His accession to the throne in 2006, after his predecessor and namesake was no longer able to hold office for health reasons, testified to his political skill.
Church leaders in Cyprus are elected by lay electors in combination with a college of clergy, a tradition dating back centuries. Hardly the people’s favorite and behind the top two in the lay vote, Chrysostom outmaneuvered his rivals by securing majority support within the college to win.
Chrysostom was always open about his right-wing politics and was not afraid to use his influence to get the Holy Synod to bend to his will even before he became a leader.
Chrysostom had been open about his distrust of Turkey’s intentions in Cyprus. In a 2018 interview, he said he never believed a peace deal to reunify the ethnically divided island nation was possible because Turkey wanted to establish a Turkish state in the country.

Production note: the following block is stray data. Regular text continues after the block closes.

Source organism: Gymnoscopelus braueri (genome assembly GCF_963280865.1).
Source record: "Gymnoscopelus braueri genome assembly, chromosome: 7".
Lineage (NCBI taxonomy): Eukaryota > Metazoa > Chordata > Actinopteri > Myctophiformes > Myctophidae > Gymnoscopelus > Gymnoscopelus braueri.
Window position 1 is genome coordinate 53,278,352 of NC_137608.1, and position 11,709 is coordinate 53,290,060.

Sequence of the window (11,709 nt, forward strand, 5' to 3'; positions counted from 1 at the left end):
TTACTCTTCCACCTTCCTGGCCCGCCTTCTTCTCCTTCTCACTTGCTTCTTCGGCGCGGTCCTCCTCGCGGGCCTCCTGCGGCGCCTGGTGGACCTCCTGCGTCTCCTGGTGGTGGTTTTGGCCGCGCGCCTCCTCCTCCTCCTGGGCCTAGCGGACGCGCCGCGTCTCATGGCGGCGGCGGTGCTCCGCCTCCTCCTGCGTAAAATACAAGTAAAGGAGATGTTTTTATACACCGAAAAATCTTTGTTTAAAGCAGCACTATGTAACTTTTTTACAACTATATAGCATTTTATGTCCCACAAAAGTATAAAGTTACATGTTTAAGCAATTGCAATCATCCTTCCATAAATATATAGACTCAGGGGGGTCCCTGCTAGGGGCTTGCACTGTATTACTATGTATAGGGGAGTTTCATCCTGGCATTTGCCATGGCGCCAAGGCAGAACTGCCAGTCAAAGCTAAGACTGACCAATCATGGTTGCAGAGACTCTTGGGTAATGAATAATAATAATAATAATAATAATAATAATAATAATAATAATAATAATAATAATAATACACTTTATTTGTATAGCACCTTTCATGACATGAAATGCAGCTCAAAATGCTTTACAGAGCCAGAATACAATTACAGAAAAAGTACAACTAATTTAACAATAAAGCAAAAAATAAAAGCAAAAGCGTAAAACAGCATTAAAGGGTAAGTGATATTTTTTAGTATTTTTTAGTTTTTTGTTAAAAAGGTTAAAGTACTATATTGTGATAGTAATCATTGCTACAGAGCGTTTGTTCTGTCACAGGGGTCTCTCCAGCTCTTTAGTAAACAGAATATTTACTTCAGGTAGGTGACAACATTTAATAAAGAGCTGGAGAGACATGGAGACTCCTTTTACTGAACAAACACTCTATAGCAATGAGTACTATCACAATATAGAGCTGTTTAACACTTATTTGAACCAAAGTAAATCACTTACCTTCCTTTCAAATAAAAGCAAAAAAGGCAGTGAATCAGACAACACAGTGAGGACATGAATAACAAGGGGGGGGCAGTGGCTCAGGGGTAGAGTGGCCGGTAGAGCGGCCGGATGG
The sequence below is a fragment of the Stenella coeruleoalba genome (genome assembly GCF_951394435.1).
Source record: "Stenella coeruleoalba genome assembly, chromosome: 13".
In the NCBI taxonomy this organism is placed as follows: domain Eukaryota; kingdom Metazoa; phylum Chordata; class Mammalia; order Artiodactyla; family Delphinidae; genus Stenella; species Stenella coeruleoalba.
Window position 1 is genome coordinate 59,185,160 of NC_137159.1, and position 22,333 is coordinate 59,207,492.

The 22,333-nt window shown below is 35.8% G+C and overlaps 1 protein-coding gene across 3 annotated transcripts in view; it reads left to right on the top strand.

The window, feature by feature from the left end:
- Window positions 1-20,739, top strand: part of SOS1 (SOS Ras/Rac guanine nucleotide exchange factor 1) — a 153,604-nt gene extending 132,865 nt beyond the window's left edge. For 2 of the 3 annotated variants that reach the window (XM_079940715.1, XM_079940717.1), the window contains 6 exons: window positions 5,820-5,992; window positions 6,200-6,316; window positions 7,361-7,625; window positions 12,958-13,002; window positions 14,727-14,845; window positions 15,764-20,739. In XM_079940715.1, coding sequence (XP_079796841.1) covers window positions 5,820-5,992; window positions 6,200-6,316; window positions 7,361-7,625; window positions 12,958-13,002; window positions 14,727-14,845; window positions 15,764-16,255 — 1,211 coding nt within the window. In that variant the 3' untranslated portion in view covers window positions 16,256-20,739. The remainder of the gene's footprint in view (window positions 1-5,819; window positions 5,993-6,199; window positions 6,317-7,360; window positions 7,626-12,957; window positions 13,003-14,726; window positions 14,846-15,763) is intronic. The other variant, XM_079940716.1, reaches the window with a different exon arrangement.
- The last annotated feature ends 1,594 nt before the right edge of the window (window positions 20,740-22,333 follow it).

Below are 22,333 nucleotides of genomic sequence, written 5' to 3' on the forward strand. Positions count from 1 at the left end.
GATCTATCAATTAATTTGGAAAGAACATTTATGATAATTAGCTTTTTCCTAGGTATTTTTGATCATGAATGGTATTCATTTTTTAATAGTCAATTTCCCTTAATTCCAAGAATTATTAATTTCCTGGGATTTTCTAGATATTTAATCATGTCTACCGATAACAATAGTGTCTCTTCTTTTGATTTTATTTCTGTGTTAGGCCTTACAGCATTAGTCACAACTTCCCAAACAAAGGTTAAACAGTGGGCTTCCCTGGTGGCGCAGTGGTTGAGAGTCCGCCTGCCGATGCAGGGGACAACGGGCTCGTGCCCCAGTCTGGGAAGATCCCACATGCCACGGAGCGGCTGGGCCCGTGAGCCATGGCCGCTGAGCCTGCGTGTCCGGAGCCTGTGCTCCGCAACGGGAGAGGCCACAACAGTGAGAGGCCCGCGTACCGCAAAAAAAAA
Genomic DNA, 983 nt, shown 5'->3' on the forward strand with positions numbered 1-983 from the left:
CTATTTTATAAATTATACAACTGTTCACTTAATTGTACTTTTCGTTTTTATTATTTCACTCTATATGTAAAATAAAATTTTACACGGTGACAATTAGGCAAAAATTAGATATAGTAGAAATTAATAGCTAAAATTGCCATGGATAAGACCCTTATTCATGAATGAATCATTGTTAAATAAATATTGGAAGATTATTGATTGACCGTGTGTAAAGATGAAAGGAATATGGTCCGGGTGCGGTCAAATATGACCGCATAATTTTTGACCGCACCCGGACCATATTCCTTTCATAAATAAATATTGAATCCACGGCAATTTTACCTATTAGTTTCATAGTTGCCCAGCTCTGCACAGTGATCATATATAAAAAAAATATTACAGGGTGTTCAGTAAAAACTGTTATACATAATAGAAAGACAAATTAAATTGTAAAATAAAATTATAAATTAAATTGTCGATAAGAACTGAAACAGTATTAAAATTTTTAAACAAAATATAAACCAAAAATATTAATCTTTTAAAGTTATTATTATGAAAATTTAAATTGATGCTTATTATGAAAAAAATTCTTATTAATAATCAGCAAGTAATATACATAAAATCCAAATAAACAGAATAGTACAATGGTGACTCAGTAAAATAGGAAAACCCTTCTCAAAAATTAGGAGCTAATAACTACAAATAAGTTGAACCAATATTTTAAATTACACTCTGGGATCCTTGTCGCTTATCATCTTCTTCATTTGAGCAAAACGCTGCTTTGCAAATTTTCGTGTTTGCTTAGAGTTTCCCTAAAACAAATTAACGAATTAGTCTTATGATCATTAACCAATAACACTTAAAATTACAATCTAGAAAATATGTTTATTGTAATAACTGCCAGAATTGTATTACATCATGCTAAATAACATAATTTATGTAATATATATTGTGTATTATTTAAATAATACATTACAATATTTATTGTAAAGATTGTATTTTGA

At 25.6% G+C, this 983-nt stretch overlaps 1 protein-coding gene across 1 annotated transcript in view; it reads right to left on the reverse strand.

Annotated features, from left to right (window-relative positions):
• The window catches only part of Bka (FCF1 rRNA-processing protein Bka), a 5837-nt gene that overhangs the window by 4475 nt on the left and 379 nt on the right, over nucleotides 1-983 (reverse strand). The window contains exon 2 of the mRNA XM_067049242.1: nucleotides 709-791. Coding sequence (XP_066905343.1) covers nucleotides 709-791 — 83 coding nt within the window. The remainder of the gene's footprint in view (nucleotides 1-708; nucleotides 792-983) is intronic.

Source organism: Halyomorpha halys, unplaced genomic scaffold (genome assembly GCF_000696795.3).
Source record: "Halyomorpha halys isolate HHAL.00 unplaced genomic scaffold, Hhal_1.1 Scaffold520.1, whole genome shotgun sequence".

Cyprus was divided in 1974 when Turkey invaded after a coup by supporters of the union with Greece. Turkish Cypriots declared an independent state in the north of the Mediterranean island, recognized only by Turkey, which has 35,000 troops there.
Chrysostom lobbied in 2004 for the Church to take a stand against an allegedly unfair UN peace plan that the vast majority of Greek Cypriots later rejected in a referendum.
During the Pope’s visit to the island in 2010, Chrysostom approached Pope Benedict XVI.
Chrysostom also said the Turks “ruthlessly plundered” Christian artworks and claimed they were trying to wipe out Greek and Christian culture from northern Cyprus. Just as he admonished former Pope Benedict, during the Pope’s visit to Cyprus in 2021, the archbishop also appealed to Pope Francis to help him ensure the protection of sacred Christian monuments.